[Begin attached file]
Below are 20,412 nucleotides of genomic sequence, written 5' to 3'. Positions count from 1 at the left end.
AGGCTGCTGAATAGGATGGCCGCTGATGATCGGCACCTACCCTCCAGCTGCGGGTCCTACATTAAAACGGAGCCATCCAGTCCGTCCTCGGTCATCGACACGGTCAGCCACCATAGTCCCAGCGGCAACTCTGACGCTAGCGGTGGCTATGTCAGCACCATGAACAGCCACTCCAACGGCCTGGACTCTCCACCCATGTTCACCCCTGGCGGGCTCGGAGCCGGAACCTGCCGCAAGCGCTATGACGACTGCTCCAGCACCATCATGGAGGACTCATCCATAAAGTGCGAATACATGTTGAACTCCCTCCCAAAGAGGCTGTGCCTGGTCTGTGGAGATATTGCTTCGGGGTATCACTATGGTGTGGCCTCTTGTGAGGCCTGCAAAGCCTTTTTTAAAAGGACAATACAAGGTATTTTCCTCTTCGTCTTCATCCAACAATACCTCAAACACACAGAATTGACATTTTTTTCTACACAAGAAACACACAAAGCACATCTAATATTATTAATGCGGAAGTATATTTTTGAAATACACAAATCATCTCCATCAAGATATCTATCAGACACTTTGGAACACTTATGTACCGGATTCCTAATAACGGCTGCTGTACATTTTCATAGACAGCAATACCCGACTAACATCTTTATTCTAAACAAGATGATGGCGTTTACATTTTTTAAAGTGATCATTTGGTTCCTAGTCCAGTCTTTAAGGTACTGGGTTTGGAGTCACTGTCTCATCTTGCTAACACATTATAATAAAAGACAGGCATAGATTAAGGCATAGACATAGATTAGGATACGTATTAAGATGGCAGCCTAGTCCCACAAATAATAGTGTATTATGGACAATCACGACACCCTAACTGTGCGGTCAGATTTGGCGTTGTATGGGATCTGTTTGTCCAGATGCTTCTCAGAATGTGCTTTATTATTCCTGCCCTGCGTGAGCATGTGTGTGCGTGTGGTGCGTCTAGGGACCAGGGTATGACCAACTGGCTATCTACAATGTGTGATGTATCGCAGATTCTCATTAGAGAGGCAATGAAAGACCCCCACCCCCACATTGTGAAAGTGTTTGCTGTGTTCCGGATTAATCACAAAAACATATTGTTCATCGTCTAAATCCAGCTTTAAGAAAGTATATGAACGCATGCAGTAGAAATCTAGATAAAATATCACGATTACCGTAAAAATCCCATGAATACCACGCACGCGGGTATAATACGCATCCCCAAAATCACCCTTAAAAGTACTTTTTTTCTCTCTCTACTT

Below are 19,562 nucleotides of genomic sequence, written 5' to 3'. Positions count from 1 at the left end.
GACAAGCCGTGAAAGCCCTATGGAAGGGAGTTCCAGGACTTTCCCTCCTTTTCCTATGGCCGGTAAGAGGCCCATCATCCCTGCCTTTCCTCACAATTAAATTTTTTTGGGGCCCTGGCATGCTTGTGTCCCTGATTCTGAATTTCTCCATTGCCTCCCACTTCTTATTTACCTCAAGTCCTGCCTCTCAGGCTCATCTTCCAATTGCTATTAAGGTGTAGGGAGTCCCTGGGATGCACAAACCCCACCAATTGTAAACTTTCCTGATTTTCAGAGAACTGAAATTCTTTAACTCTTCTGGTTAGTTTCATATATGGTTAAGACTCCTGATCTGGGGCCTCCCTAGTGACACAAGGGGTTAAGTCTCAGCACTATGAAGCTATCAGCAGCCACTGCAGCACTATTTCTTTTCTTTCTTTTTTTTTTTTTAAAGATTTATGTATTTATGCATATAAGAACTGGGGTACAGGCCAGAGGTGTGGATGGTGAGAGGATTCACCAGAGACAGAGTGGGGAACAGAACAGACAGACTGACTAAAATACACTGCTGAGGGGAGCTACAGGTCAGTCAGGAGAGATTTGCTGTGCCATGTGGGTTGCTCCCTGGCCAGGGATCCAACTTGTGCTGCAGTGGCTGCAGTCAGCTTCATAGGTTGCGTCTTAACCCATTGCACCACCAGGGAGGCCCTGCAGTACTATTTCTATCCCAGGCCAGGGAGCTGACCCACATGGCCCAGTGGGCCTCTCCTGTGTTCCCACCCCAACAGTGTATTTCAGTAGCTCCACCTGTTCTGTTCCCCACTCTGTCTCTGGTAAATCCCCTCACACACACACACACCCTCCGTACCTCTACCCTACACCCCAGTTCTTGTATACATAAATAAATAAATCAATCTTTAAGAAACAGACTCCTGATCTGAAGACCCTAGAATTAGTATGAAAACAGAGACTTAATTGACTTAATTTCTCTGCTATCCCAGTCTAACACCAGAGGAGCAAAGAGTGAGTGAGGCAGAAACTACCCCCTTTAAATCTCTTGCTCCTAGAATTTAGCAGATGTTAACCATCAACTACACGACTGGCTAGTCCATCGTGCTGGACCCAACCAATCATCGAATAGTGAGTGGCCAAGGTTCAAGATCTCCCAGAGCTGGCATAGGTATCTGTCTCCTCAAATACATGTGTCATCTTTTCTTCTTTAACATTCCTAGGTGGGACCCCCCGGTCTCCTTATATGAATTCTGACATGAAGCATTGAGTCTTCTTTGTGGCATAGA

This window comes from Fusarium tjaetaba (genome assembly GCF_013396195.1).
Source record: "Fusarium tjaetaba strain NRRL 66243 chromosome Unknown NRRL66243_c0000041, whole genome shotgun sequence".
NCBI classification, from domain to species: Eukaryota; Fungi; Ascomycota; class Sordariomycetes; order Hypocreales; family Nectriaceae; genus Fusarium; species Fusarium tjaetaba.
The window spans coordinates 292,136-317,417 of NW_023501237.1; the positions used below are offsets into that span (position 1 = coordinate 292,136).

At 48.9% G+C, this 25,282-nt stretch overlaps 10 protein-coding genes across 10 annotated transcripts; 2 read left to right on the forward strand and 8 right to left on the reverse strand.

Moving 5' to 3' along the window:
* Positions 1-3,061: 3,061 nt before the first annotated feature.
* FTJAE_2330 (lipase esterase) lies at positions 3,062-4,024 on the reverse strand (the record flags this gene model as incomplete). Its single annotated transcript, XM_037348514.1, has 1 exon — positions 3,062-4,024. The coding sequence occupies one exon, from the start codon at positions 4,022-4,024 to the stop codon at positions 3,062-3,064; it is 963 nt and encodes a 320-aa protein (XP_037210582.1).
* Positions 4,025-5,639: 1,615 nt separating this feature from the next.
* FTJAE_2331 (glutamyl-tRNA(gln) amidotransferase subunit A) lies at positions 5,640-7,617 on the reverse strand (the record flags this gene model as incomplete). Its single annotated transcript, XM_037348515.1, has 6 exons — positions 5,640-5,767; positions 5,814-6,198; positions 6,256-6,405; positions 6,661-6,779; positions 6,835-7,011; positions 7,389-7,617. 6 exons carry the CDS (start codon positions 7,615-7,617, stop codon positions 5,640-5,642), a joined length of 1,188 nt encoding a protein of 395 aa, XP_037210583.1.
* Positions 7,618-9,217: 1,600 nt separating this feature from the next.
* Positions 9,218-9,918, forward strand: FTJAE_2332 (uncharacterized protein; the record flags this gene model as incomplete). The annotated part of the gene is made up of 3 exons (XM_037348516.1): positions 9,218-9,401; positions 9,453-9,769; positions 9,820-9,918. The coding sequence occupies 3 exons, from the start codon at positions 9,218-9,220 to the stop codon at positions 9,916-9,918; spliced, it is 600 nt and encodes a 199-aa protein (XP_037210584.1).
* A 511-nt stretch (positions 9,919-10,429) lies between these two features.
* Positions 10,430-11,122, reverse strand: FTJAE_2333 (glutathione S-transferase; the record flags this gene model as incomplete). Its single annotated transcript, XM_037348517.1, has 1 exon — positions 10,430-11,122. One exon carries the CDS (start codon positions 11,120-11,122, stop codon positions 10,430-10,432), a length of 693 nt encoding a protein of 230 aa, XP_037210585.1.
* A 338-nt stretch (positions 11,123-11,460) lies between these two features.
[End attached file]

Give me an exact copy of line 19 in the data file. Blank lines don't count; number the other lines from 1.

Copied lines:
* A 338-nt stretch (positions 11,123-11,460) lies between these two features.